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Cerritos Council Approves Zone Change Adjacent to Liberty Park

By Jerry Bernstein

Official seal of City of Cerritos

Official seal of City of Cerritos (Photo credit: Wikipedia)

The Cerritos council voted on a zone change for 3.31 acres of land on Studebaker Road from regional commercial to open space at its regular meeting. The property formerly housed a State Farm office building that was purchased by the city’s Redevelopment Agency in May 2001.

Ryan Carey, Management Analyst, said upon acquisition, the city’s recreation services division occupied the building and currently provides recreational and educational programs for children ages 3-15 years that include seasonal day camps, tot lot cooperative parent preschool programs, and summer activities. Carey said in addition the building serves as a storage facility for the city’s Parks and Trees Division landscape and maintenance equipment.

In his report to the council Carey said the zone changes were being requested in order to continue to maintain and allow for public uses or community uses on the site. The property is adjacent to Liberty Park that provides approximately 34 acres of public open space, including a recreational/fitness center. Changing the zoning designation of the property allows the property to become pat of Liberty Park.

The council also reviewed a proposed economic development and business retention/expansion workshop for Cerritos-based businesses recommended by the city’s Economic Development Commission. That would be held in the Skyline Room in the Library.

Carey said the goal of the workshop was to provide members of the city’s retail business community with an overview of the variety of business assistance and support services available to them. It would also introduce them to organizations that may be able to provide valuable technical assistance and/or training and to specifically highlight the services that the city is able to provide to the business community.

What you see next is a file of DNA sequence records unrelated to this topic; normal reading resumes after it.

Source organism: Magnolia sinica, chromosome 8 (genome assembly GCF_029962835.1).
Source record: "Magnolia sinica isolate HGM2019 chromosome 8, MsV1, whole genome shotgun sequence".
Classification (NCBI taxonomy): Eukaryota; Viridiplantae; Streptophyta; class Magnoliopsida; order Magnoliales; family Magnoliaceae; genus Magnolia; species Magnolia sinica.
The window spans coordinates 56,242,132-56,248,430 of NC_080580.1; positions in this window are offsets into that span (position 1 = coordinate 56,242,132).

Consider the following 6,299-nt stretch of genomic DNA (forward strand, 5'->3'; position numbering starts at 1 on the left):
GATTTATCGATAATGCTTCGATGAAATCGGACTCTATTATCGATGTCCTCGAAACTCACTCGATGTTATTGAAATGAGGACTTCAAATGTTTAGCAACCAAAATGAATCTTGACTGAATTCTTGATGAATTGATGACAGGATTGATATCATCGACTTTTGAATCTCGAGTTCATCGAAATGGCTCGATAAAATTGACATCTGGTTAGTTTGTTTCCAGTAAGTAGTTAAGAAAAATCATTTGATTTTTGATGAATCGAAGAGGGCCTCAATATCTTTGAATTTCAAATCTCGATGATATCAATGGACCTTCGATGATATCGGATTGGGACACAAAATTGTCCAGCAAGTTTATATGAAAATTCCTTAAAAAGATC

Councilmember Mark Pulido asked what role the Cerritos Regional Chamber of Commerce would have in the proposed workshop. Carey said they would expect it to work with them in terms of marketing and advertising the program and to include them as analysts in the workshops and also program outreach.

Councilmember Carol Chen suggested they might want to include the city’s many manufacturing plants too. They provide many jobs and could benefit from such a workshop.

The council also approved a recommendation to raise parking fees to $26 effective July 1 when the new fiscal year starts. Greg Berg, Director of Community and Safety Services said the county and state have raised their portion the fees, which include fees for courthouse expansion and construction o new court houses, salaries and basic courthouse construction fund. The city’s increase would permit the city to break even. He said the main source of ticket fees comes from overnight parking.

Chen asked if the increase would carry the city for two or more years so the matter would not come up again for at least two years. Berg said this was a good step in the right direction.

Berg said 67 percent of the ticket revenue is from overnight parking. He expressed concern over this, noting many cities do not have an overnight parking ordinance.  He said he would like to see how the city could raise more money without raising parking ticket rate.

The council approved the increase 3-1. Councilmember Bruce Barrows was absent due to illness.

Chen said she sees the increase as covering county and state assessments, not a measure to cover additional costs of staffing.

Mayor Jim Edwards reminded those in the audience and at home that the increase was not aimed at citizens-at- large but only those who break the law.

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